Image: Wikipedia

Image: Wikipedia

Dr Rebecca Giblin, Senior Lecturer in Law at Monash University has just published 'Evaluating Graduated Response', a paper which examines the evidence behind claims by major rightsholders that ‘graduated response’ schemes are successful and effective.

Graduated response (or ‘three strikes’) schemes have been implemented in a number of countries as an attempt to deter unauthorised use of copyright material. They involve consumers alleged to have infringed copyright being sent a series of notifications, warning them they are alleged to have infringed copyright, plus additional information on how to secure their Internet connection and details of legal alternatives. Repeat-infringers risk intermediate technical measures such as bandwidth reduction, protocol blocking and, in a worst-case scenario, temporary account suspension.

Major rightsholders claim that these schemes are an effective means to combat online copyright infringement and continue to lobby for similar schemes to be implemented in new jurisdictions.

Dr Giblin’s paper examines schemes in operation in France, New Zealand, Taiwan, South Korea, Ireland and the US, as well as the UK’s proposed scheme and evaluates the extent to which the global graduated response is helping to achieve any of several distinct aims that are often put forward to justify the grant and expansion of copyright (while being agnostic as to which, if any, should be preferred). Thus, it asks:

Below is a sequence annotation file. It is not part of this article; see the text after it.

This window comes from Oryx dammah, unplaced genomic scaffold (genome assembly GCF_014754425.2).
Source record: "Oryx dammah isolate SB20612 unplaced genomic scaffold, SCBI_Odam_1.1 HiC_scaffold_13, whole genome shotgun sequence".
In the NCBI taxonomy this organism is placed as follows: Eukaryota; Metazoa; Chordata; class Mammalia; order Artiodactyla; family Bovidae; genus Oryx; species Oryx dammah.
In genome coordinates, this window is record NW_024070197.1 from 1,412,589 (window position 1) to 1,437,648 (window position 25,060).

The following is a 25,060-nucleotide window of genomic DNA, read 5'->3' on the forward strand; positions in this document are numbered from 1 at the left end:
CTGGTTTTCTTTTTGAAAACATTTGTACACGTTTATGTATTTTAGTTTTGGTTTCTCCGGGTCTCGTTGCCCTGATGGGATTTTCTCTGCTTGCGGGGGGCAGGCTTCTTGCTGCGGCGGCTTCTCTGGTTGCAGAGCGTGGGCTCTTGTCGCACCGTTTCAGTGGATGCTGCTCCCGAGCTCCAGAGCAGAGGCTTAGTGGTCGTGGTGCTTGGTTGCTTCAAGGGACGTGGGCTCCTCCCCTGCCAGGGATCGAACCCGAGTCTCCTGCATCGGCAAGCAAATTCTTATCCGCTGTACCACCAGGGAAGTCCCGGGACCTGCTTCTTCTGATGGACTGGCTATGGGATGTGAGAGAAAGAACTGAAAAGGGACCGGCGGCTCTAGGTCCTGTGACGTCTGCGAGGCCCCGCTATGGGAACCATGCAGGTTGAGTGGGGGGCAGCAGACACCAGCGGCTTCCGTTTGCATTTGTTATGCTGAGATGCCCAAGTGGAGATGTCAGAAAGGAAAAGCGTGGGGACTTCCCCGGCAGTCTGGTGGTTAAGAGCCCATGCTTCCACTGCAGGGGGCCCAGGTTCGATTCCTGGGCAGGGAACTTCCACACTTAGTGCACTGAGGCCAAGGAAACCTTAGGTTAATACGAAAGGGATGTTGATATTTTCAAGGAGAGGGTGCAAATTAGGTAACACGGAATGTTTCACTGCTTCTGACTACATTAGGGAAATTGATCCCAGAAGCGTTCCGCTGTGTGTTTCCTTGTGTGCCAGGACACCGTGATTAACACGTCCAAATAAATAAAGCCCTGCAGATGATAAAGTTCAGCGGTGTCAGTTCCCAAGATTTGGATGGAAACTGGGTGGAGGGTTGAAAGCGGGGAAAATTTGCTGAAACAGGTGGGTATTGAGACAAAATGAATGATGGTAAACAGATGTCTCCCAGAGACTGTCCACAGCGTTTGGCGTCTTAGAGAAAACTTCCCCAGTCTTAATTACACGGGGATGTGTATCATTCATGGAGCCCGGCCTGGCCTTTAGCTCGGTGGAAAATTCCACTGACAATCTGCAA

1. To what extent does graduated response reduce infringement?
  2. To what extent does graduated response maximize authorized uses?
  3. To what extent does graduated response promote learning and culture by encouraging the creation and dissemination of a wide variety of creative materials?

Dr Giblin finds that, judged against these measures, there is little to no evidence that graduated responses are either 'successful' or 'effective' on any measure. She also notes that the content industries are far from facing existential threats from unauthorised use and sharing of copyright material online. Rather,

"IFPI recently reported that the global music industry 'has achieved its best year-on-year performance since 1998.' The movie industry has broken its record for worldwide box office receipts for the last seven years straight. A recent study found copyright-intensive industries to be significantly more profitable than their equivalents in the construction, transportation, mining and metals sectors.  And there’s growing evidence that new business models based on providing reasonable access to legitimate content are both reducing infringement and substantially increasing legitimate markets. However, there is no evidence that any of these outcomes have been caused by the introduction of graduated responses."

As such, Dr Giblin’s analysis casts into doubt the case for implementation of any future graduated response schemes and suggests that existing schemes should be reconsidered, as has recently occurred in France.

The full paper is available for download from SSRN.

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